Approaching this Christmas, we are taking the lessons we learned from last year and implementing a simpler mentality. Funny thing is, we don’t anticipate that Ava and Alexis will find Christmas morning any less magical then they did last year! In fact, we don’t think they will even notice! They are still making a small Christmas list, Santa will still bring their main gift and we will still of course also be giving gifts of our own — they will just be a bit fewer then they were before. A little over a week ago, we asked the girls what they would like for Christmas and filmed their requests (see below). And oh, the innocence of children. Alexis prioritized a balloon over other things and Ava thinks rather affordable items are super “essspensive”. Our girls don’t consume a lot of media or anything geared towards older children but we do understand that eventually their requests may become a bit more complex. But for now we will bask in the idyllic, innocent bliss that comes from Alexis’ balloon request or Ava’s “Ken” for her “Barbie”. I

 

Glennon Doyle, a frequent guest on Oprah, eventually adopted a similar, simpler holiday approach realized “she was spending so much time scrambling to buy presents”:

“My kids weren’t even asking for things that they wanted. It was just whatever the commercial was that told them that they should want that thing. All those gifts (eventually) just ended up in the donation pile or in the trash. That gift rush in the morning is like a sugar rush. It’s awesome for five minutes and then it’s over.”

In partnership with our other media platforms, we run a Facebook group called the Discovery Twins Gang. This allows our subscribers to post their own photos so that we can get even deeper glimpses into their everyday lives. Frequently, we post questions, one of which being how parents choose holiday gifts for their children.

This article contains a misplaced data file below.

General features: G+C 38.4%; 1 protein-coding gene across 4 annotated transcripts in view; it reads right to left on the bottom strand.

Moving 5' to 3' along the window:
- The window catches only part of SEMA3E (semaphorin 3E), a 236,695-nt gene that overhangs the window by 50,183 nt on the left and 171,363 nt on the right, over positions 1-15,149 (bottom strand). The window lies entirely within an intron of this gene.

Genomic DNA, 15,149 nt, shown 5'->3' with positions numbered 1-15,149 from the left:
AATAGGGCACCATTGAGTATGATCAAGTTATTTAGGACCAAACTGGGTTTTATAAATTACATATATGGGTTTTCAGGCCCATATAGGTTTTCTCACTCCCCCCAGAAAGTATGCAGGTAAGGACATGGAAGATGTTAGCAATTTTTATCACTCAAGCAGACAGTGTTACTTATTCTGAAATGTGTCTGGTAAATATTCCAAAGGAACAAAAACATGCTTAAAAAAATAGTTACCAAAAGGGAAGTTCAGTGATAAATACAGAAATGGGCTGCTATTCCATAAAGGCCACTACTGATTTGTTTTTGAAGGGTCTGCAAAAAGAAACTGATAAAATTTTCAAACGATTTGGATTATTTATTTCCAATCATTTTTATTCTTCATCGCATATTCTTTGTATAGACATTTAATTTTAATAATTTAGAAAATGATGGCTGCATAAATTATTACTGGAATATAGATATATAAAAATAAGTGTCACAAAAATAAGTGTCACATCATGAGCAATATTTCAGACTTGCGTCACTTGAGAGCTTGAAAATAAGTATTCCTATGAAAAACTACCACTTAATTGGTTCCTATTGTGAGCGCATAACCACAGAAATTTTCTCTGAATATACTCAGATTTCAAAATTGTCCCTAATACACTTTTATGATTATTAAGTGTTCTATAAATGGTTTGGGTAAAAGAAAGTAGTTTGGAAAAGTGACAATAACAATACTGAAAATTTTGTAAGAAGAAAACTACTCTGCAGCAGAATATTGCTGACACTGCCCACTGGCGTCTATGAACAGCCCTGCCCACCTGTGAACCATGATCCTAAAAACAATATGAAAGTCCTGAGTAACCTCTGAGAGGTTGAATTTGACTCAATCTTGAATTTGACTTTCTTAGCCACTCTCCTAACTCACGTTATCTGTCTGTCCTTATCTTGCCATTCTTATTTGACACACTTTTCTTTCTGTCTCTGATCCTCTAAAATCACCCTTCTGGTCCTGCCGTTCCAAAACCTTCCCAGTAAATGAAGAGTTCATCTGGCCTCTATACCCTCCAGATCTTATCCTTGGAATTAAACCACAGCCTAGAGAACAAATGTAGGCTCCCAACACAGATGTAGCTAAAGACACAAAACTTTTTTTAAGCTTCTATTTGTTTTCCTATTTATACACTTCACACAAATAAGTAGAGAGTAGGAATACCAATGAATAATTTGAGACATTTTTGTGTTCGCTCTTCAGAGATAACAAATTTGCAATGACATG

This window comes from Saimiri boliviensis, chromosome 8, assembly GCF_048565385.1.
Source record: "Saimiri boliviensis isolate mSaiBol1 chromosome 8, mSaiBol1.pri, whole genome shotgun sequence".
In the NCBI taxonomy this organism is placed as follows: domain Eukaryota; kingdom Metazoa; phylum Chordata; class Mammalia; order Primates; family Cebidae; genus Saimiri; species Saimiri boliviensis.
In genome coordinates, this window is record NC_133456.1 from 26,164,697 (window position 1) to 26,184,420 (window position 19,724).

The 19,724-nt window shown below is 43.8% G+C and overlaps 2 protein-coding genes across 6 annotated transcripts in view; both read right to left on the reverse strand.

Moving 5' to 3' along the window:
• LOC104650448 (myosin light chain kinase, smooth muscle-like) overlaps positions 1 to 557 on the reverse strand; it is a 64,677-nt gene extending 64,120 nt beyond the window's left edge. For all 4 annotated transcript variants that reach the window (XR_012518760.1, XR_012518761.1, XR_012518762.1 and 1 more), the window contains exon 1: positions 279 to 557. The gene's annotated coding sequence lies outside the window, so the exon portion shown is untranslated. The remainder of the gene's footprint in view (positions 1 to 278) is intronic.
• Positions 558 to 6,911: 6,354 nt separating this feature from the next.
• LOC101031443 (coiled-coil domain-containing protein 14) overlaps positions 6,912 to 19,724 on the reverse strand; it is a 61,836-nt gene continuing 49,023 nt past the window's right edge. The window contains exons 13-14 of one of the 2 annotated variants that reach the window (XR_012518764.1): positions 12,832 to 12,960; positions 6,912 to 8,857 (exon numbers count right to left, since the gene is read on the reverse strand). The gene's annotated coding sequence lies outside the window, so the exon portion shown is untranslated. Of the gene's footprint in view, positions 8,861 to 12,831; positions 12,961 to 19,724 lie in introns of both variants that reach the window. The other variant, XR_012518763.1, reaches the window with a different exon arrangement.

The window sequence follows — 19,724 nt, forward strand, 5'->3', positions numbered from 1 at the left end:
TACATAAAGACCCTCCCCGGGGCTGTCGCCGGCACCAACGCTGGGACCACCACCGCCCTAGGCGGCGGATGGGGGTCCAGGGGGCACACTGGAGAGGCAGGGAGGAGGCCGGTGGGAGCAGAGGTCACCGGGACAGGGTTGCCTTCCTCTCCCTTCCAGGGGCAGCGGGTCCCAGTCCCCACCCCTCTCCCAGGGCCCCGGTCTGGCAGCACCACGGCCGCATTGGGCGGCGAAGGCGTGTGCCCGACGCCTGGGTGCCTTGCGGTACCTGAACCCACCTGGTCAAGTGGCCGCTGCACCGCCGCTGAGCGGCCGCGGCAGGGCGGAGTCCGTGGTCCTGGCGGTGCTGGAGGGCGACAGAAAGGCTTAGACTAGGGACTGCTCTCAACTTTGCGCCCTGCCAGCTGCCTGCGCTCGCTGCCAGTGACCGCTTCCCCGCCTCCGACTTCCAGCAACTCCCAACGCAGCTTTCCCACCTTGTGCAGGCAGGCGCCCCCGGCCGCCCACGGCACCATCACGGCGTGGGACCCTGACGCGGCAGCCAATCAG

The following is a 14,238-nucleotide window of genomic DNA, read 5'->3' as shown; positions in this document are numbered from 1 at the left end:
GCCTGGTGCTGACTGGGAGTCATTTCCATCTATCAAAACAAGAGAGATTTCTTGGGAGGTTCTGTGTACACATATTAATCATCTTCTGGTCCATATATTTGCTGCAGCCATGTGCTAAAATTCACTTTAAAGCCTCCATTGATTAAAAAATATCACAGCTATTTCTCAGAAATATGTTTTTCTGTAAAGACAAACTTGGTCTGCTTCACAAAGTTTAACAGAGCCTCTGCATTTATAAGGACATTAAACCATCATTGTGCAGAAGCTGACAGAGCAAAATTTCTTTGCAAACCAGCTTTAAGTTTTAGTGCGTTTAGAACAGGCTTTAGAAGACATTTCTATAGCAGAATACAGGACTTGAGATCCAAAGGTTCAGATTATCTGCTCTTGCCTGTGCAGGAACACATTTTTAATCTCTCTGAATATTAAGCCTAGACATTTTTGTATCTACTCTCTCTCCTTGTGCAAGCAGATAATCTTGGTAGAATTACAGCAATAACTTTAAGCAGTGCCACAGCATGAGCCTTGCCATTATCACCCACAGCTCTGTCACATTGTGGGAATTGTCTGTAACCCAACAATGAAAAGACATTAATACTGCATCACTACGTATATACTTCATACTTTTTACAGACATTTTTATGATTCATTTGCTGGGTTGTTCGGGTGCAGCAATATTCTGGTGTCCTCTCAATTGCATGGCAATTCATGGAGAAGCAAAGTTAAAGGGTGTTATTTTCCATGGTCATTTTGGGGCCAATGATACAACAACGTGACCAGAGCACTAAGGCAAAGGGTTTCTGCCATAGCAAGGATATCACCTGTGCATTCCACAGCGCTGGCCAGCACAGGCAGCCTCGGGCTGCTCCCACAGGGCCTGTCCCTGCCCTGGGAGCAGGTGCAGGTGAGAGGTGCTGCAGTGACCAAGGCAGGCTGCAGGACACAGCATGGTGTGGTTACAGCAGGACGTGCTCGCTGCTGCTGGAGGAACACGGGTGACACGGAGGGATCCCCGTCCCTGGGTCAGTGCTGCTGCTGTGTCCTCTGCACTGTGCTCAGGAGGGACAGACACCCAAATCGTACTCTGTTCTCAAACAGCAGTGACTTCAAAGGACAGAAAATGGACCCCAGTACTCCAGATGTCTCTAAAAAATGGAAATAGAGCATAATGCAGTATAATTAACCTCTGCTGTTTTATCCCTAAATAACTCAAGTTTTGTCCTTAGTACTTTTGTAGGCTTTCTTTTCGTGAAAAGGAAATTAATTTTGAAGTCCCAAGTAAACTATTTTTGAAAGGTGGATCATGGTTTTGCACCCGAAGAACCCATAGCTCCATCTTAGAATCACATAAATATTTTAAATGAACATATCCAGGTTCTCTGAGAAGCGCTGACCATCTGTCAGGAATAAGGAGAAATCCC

Barbie Garyel said:

“Taking a toddler to choose her toys can be very challenging because she will end up choosing according to the colors that catch her attention or you may end up buying the whole shop.”

Kay RM responded:

“My kids got 17 gifts each in 2016, they got 12 gifts each for 2017 and so far for 2018 they have 4 each and a giant one coming in the mail (it’s a dollhouse). And they haven’t complained — in fact they have the same excitement they had when 30 gifts were under the tree.”

90% of our Discovery Twins Gang said that whether times were lean or times were flush, their Christmas memories had very few sentimental differences. Having more clearly does not correlate with more contentment. The opposite of greed and the antidote to envy, contentment is something that is taught over time and fostered by frequently and cheerfully giving to others.

In closing, if you want all the Christmas feels, watch these low-income children choose between something they really wanted and a gift they could give. You can see them trade the item right in front of them to select a gift for their parents. And they do it joyfully! Certainly these lessons are everything to do with family values and nothing to do with having more or less! Even when they justifiably don’t receive all of their needs, forget about wants, 100% of the time, they made the more selfless choice.

Clearly, this famous Christmas quote really is true.

“He who has not Christmas in his heart will never find it under a tree.” -Roy L. Smith